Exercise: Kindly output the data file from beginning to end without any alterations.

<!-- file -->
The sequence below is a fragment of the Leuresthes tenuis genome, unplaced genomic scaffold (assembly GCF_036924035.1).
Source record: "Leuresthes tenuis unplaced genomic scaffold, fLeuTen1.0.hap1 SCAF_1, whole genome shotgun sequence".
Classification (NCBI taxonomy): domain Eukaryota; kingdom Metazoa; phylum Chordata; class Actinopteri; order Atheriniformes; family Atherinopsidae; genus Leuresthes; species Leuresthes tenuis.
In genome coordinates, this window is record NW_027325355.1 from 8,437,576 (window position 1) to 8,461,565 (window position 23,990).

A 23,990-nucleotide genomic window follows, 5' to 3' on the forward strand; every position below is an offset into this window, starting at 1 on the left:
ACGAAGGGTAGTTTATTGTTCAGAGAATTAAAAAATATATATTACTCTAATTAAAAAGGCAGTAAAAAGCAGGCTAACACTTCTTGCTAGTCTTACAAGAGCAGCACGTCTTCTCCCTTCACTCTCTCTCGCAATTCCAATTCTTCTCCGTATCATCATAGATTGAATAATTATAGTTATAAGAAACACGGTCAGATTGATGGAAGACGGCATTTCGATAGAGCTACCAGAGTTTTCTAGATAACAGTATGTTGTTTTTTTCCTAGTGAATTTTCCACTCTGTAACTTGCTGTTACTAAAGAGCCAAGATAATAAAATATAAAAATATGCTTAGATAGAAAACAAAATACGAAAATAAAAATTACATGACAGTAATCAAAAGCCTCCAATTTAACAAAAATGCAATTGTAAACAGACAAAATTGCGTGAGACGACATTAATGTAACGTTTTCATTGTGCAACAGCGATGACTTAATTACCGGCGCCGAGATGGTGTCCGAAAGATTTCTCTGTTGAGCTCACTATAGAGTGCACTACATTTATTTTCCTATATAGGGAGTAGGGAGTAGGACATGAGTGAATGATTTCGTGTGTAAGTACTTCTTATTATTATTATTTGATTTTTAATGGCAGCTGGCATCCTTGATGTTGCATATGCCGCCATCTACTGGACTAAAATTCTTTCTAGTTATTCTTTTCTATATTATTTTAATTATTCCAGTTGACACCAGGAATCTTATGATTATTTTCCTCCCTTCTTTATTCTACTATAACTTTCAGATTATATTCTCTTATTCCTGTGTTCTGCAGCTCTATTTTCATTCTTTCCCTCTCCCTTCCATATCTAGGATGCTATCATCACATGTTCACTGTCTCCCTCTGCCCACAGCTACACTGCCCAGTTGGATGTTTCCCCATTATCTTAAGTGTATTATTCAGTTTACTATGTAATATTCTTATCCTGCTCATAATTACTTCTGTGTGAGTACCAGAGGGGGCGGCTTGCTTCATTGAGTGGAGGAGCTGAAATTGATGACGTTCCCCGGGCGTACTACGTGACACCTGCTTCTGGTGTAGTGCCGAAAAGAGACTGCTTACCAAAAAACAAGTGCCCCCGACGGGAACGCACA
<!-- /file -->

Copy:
The sequence below is a fragment of the Leuresthes tenuis genome, unplaced genomic scaffold (assembly GCF_036924035.1).
Source record: "Leuresthes tenuis unplaced genomic scaffold, fLeuTen1.0.hap1 SCAF_1, whole genome shotgun sequence".
Classification (NCBI taxonomy): domain Eukaryota; kingdom Metazoa; phylum Chordata; class Actinopteri; order Atheriniformes; family Atherinopsidae; genus Leuresthes; species Leuresthes tenuis.
In genome coordinates, this window is record NW_027325355.1 from 8,437,576 (window position 1) to 8,461,565 (window position 23,990).

A 23,990-nucleotide genomic window follows, 5' to 3' on the forward strand; every position below is an offset into this window, starting at 1 on the left:
ACGAAGGGTAGTTTATTGTTCAGAGAATTAAAAAATATATATTACTCTAATTAAAAAGGCAGTAAAAAGCAGGCTAACACTTCTTGCTAGTCTTACAAGAGCAGCACGTCTTCTCCCTTCACTCTCTCTCGCAATTCCAATTCTTCTCCGTATCATCATAGATTGAATAATTATAGTTATAAGAAACACGGTCAGATTGATGGAAGACGGCATTTCGATAGAGCTACCAGAGTTTTCTAGATAACAGTATGTTGTTTTTTTCCTAGTGAATTTTCCACTCTGTAACTTGCTGTTACTAAAGAGCCAAGATAATAAAATATAAAAATATGCTTAGATAGAAAACAAAATACGAAAATAAAAATTACATGACAGTAATCAAAAGCCTCCAATTTAACAAAAATGCAATTGTAAACAGACAAAATTGCGTGAGACGACATTAATGTAACGTTTTCATTGTGCAACAGCGATGACTTAATTACCGGCGCCGAGATGGTGTCCGAAAGATTTCTCTGTTGAGCTCACTATAGAGTGCACTACATTTATTTTCCTATATAGGGAGTAGGGAGTAGGACATGAGTGAATGATTTCGTGTGTAAGTACTTCTTATTATTATTATTTGATTTTTAATGGCAGCTGGCATCCTTGATGTTGCATATGCCGCCATCTACTGGACTAAAATTCTTTCTAGTTATTCTTTTCTATATTATTTTAATTATTCCAGTTGACACCAGGAATCTTATGATTATTTTCCTCCCTTCTTTATTCTACTATAACTTTCAGATTATATTCTCTTATTCCTGTGTTCTGCAGCTCTATTTTCATTCTTTCCCTCTCCCTTCCATATCTAGGATGCTATCATCACATGTTCACTGTCTCCCTCTGCCCACAGCTACACTGCCCAGTTGGATGTTTCCCCATTATCTTAAGTGTATTATTCAGTTTACTATGTAATATTCTTATCCTGCTCATAATTACTTCTGTGTGAGTACCAGAGGGGGCGGCTTGCTTCATTGAGTGGAGGAGCTGAAATTGATGACGTTCCCCGGGCGTACTACGTGACACCTGCTTCTGGTGTAGTGCCGAAAAGAGACTGCTTACCAAAAAACAAGTGCCCCCGACGGGAACGCACA